Boat Girl: A Dreamer’s Experience

An Excerpt From Ruth Jean’s New Book


Growing up, I always felt the need to know where I belong, where I fit in. My skin was Black, but because my parents and I were born outside of the United States, I didn’t quite fit with the Black American community.

“Boat people” is what they called the influx of Haitians in the seventies and eighties that were fleeing from the Duvalier dictatorial regime. We literally came to the shores of South Florida by the boat loads, running away from dictatorship, seeking a better life, seeking freedom, seeking prosperity. I was too young to remember my boat ride here. I only know the stories that my mom told me—and her memory was crystal clear.

My mom is a complex woman, emotionally strong and street savvy. She is not highly educated—she has an elementary school education. But her wisdom and courage make her my hero.

My mom is what we call in Creole a “poto mitan,” which means the pole that keeps a structure from collapsing—literally the middle pole. My mother fled Haiti in her late twenties and moved to the nearby island of Nassau, Bahamas. Her stay in the Bahamas lasted long enough for her to have three small children.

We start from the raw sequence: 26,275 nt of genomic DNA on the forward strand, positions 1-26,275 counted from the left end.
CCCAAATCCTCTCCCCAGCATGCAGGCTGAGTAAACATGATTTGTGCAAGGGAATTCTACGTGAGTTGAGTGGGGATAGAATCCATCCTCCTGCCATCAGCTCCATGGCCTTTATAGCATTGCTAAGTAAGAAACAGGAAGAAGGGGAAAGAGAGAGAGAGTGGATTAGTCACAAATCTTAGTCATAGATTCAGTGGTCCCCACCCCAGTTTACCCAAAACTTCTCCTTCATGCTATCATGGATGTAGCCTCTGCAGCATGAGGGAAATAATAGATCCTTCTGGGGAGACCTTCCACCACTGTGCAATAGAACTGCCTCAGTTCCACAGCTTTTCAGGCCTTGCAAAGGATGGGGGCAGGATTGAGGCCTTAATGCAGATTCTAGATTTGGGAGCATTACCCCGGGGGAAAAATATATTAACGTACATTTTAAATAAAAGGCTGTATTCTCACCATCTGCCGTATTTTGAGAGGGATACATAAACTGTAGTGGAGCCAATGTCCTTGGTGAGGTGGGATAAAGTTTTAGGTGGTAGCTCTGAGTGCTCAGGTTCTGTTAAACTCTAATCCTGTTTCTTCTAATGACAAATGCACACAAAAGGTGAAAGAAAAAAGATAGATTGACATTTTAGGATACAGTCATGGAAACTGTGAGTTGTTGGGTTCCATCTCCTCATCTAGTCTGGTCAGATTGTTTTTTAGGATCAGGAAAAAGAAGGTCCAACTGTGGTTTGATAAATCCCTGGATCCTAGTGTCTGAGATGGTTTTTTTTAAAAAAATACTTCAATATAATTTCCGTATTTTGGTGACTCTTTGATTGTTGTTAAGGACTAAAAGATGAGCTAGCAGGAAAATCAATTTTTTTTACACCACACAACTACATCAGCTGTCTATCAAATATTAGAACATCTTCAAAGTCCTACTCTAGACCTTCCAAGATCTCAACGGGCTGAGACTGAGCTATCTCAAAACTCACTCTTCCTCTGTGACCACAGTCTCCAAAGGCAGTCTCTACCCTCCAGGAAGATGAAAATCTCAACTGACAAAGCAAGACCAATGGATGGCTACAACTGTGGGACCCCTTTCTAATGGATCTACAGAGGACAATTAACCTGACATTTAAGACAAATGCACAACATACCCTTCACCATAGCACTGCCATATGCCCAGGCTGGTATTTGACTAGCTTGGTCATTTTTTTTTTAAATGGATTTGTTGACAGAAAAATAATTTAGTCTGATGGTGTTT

I am the oldest of the three. The three of us were born within two years of each other. Needless to say, we are close. When my mother decided to flee the Bahamas, I may have been about three years old. My baby brother was about one, and the baby was essentially a newborn. Mom heard that Dad was trying to send us to Haiti for us to be raised by our paternal grandmother, and she was not having it.

Even worse was how Bahamian authorities treated Bahamian- born children of Haitian descent. Although we were born in the Bahamas, we were not automatically Bahamian citizens and could be deported! Mom knew that being in the US would give her children the opportunity that she didn’t have. She was taken out of school when she was a young girl, which happened often in her generation. Her aunt pulled her out of school, and she took care of her aunt’s home. She cooked, cleaned, and ironed clothes, and in exchange, she was supposed to be sent to school. However, that never happened.

Mom would rather die than see her children go through what she went through as a child. She sought the land of opportunity. The US was a beacon of light and hope for the hopeful.

Mom was one of the hopefuls, but she was also desperate— desperate for her children to have what she didn’t have. At that moment, Mom decided that everything she did would be for her children. She sacrificed everything for her children and would sacrifice her life, if necessary. I am now a mother of three, and I have come to understand the enormous sacrifice made by my mother. Her decision to take us by boat to the US changed my life forever.

To Be Continued...

Can’t wait? Her book is available on Amazon in English, Creole, and Spanish. BUY NOW